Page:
4. Your eyes and smile are as large and sparkling as "two clear lakes and a shining sun" (Elijah just offered me those dramatic similes and I am totally going with them).

5. You waved down our neighborhood ice cream truck in order to tell the driver that, unfortunately, on that day, you were not going to be able to buy any ice cream.

6. During your Library group, you informed the visiting Firemen that you didn't need a smoke alarm to wake you up because you sleep with your eyes open (to which your teacher replied, "I bet you do, Ben").

7. Last Sunday, more than half-way through Liturgy, I noticed your khaki pants were on backwards.

8. You want to marry someone "curly," just like me.

You keep us laughing, Oh my, always laughing and in continuous, fervent, prayer. Please, darling, I'm begging you, put down that stick, get off the hood of our minivan, hand me that permanent marker and let me hold you for a minute or two. My friends, I believe wholeheartedly that everyone should have access to a "Benji," to keep them guessing, gasping, and from ever, ever, ever again complaining that life is boring.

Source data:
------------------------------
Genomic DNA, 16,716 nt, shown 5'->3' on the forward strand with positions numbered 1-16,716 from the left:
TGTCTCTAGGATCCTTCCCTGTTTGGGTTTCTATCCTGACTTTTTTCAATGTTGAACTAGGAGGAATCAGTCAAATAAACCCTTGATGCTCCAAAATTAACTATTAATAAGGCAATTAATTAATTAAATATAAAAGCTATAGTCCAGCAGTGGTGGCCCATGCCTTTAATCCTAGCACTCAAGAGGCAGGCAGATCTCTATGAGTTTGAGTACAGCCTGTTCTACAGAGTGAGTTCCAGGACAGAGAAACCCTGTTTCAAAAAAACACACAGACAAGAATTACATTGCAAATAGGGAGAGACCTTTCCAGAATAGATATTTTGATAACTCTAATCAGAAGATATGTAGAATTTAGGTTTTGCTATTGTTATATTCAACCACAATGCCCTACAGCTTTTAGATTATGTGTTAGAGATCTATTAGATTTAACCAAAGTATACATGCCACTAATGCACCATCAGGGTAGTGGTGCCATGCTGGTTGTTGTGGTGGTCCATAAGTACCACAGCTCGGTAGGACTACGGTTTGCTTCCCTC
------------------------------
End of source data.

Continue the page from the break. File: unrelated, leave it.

Monday, October 13, 2008

anything you can do, I can do better?

I have decided to dedicate this entire post to Father James' question regarding Troy and his weekend alone with the children because this very topic weighed heavy on my mind before I left for my "girls only" adventure. "Are you sure you'll be ok?" I had asked him more than once and each time Troy replied, "yes," using the same expression and tone my son, Benji, might employ if I asked him was he certain the Force was stronger than the dark side or if the Chicago Bears was still his favorite football team. Troy is solid as a rock and not easily intimidated but this I thought was different - four kids, our four kids, were a whole lot to handle and maybe he was being just a tad bit naive, forgetting how Mary melts down when she's tired and Benjamin wanders off if you turn your back for even a second. As I waved goodbye, I begged God to protect them. I expected little, really - that they'd "get through it," probably, but would be awfully glad to see me upon my return.